One of our greatest rewards is the joy of seeing a new pair comfortable together, dancing and unison calling.  A bird that lived singly seems to suddenly exhibit a new found confidence when it has a new mate.  The crew is also familiar, however, with the disappointment when new pairings do not work out. 

Sometimes a genetically matched pair is not behaviorally matched.  Even though their genetics would be ideal together, their personalities are not.  If fighting develops the cranes must be separated immediately.  There are also times when birds tolerate the presence of the other bird, but just do not have that important special bond.  Several pairings have been tried this year, but only two have progressed to the status of a “new pair”.  As in any marriage, the first year together may prove to be the most difficult and only time will show the strength of the pair bond.  The new crane pairs continue to be carefully monitored after they are moved into the whooping crane breeding colony. 

The pairing of birds, whether a genetic or behavioral match, is an important process in the recovery of the whooping crane.  Some pairs have provided many chicks for release and their genetics are well represented in captivity and in the wild. Although they are no longer the best genetically matched pair, they remain together because they have been successful together as good incubators or parents and the strength of their pair bond is invaluable.  Their particular genetics may be suitable for new research projects in the future.

The crane crew has learned to be patient when pairing whooping cranes.  The process can be a long one, sometimes it takes years to find suitable mates.  Just a few years ago a 16 year old female, finally paired with her perfect match, laid eggs for the first time, an event well worth the wait.

When we listen to the sound of our new pair as they unison call, we can only hope that together they will prove to be a successful pair, and in years to come  provide us with chicks that will safeguard the genetic diversity of future generations of whooping cranes.  We hope that these chicks in their own time survive to become adults, find mates, and together sound their own triumphant unison call, giving us all just one more reason to smile.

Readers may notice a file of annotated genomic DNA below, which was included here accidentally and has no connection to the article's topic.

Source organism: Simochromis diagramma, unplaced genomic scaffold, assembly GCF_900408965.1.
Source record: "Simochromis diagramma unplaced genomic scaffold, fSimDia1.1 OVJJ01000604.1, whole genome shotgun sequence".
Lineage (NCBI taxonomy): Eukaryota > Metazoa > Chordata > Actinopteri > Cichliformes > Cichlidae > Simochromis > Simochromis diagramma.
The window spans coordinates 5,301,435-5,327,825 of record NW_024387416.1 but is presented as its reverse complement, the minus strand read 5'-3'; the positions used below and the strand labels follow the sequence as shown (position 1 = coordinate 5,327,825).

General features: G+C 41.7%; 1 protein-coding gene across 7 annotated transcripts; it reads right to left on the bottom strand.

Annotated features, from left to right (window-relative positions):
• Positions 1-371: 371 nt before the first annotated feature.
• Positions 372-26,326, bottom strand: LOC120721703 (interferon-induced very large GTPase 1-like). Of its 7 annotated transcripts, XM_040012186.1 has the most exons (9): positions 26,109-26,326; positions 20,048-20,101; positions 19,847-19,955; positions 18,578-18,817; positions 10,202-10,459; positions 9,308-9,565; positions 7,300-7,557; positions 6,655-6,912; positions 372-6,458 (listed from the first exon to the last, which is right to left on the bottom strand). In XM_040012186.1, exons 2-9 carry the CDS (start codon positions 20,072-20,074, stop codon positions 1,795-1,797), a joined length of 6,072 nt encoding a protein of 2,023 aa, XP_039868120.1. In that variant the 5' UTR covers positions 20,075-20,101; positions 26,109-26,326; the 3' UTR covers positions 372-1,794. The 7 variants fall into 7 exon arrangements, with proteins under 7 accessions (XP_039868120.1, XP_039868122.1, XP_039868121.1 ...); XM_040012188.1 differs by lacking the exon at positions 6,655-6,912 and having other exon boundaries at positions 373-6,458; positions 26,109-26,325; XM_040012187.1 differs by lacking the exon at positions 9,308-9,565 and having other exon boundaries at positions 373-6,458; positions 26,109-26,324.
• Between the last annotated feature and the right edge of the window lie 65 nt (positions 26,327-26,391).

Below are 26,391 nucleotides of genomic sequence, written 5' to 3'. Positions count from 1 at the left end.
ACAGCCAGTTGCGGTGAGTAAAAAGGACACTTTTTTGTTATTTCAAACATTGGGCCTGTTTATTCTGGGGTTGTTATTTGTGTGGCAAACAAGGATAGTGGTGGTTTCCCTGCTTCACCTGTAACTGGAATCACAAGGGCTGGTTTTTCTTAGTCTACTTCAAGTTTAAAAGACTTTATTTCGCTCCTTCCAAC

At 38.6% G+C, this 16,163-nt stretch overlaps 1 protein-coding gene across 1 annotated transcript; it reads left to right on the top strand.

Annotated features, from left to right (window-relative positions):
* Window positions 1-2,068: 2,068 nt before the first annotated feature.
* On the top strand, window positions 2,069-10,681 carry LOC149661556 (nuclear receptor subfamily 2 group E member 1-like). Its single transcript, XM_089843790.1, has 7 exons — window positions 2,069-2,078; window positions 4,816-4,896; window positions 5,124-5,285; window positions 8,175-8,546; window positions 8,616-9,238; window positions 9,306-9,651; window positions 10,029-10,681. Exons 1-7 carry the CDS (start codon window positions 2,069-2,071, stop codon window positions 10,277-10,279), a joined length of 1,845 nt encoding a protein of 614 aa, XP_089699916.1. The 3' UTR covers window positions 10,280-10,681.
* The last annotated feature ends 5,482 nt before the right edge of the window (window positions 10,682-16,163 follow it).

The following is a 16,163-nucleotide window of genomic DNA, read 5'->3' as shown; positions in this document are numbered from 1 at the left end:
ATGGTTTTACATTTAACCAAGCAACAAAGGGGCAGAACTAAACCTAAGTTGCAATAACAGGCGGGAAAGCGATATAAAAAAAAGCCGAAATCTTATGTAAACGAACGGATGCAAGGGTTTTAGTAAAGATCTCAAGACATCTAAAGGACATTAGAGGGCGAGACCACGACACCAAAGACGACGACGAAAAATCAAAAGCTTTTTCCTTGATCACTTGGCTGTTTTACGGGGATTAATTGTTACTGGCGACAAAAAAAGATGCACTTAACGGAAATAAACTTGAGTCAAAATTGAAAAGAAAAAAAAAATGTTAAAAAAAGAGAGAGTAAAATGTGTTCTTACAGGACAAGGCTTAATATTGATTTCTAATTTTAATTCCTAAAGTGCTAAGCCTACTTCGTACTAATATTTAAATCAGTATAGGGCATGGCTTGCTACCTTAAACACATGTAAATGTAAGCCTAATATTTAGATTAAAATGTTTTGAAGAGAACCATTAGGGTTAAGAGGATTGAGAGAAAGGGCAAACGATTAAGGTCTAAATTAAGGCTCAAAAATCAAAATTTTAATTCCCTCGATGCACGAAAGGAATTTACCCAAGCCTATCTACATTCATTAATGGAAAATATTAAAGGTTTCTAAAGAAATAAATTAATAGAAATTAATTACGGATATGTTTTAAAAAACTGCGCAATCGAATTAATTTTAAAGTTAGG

A possible future pair still in the courtship process, living side by side.  Photo by Barbara Clauss, USGS Patuxent Wildlife Research Center.

A possible future pair still in the courtship process, living side by side. Photo by Barbara Clauss, USGS Patuxent Wildlife Research Center.

The chain link fence separates a male and a female whooping crane. The birds can be near each other as they go through the “getting to know you” process.  Photo by Barbara Clauss, USGS Patuxent Wildlife Research Center.

The chain link fence separates a male and a female whooping crane. The birds can be near each other as they go through the “getting to know you” process. Photo by Barbara Clauss, USGS Patuxent Wildlife Research Center.

Charlie Brown and Mrs. Jack are a pair years in the making, but well worth the wait.  Photo by Barbara Clauss, USGS Patuxent Wildlife Research Center.

Whooping cranes 02-96092 and 02-88062 are a pair years in the making, but well worth the wait.  Photo by Barbara Clauss, USGS Patuxent Wildlife Research Center.

Charlie Brown was once a nervous bird and intimidated by our human presence.  Chris has    gained  confidence since his pairing with Mrs. Jack, and we are the ones who are intimidated now.  Photo by Barbara Clauss, USGS Patuxent Wildlife Research Center.

Whooping crane 02-96092 was once a nervous bird and intimidated by our human presence.  Whooping crane 02-96092 has gained confidence since his pairing with whooping crane 02-88062, and we are the ones who are intimidated now.  Photo by Barbara Clauss, USGS Patuxent Wildlife Research Center.